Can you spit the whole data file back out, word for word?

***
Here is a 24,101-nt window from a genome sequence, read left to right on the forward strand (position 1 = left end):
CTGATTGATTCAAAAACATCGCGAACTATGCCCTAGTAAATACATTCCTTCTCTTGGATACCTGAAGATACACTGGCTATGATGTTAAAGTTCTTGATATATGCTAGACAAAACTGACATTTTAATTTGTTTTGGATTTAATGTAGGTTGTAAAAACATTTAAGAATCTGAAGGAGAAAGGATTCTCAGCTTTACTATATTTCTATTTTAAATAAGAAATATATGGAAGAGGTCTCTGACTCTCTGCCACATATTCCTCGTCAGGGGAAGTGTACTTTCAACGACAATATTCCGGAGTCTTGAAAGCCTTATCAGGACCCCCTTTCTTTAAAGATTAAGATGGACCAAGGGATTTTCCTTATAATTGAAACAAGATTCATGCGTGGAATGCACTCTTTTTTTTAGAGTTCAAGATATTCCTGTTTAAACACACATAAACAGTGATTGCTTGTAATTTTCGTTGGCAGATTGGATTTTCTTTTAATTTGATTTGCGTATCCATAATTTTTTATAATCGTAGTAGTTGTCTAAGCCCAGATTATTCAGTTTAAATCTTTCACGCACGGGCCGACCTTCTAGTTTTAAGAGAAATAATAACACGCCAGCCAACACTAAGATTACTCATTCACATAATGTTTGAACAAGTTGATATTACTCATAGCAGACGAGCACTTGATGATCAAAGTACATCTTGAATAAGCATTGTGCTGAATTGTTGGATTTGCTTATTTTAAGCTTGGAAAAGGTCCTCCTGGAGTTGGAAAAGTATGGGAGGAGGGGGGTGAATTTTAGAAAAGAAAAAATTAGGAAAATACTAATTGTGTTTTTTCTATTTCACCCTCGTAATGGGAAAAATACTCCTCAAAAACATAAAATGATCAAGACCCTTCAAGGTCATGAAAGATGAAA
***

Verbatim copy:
Here is a 24,101-nt window from a genome sequence, read left to right on the forward strand (position 1 = left end):
CTGATTGATTCAAAAACATCGCGAACTATGCCCTAGTAAATACATTCCTTCTCTTGGATACCTGAAGATACACTGGCTATGATGTTAAAGTTCTTGATATATGCTAGACAAAACTGACATTTTAATTTGTTTTGGATTTAATGTAGGTTGTAAAAACATTTAAGAATCTGAAGGAGAAAGGATTCTCAGCTTTACTATATTTCTATTTTAAATAAGAAATATATGGAAGAGGTCTCTGACTCTCTGCCACATATTCCTCGTCAGGGGAAGTGTACTTTCAACGACAATATTCCGGAGTCTTGAAAGCCTTATCAGGACCCCCTTTCTTTAAAGATTAAGATGGACCAAGGGATTTTCCTTATAATTGAAACAAGATTCATGCGTGGAATGCACTCTTTTTTTTAGAGTTCAAGATATTCCTGTTTAAACACACATAAACAGTGATTGCTTGTAATTTTCGTTGGCAGATTGGATTTTCTTTTAATTTGATTTGCGTATCCATAATTTTTTATAATCGTAGTAGTTGTCTAAGCCCAGATTATTCAGTTTAAATCTTTCACGCACGGGCCGACCTTCTAGTTTTAAGAGAAATAATAACACGCCAGCCAACACTAAGATTACTCATTCACATAATGTTTGAACAAGTTGATATTACTCATAGCAGACGAGCACTTGATGATCAAAGTACATCTTGAATAAGCATTGTGCTGAATTGTTGGATTTGCTTATTTTAAGCTTGGAAAAGGTCCTCCTGGAGTTGGAAAAGTATGGGAGGAGGGGGGTGAATTTTAGAAAAGAAAAAATTAGGAAAATACTAATTGTGTTTTTTCTATTTCACCCTCGTAATGGGAAAAATACTCCTCAAAAACATAAAATGATCAAGACCCTTCAAGGTCATGAAAGATGAAA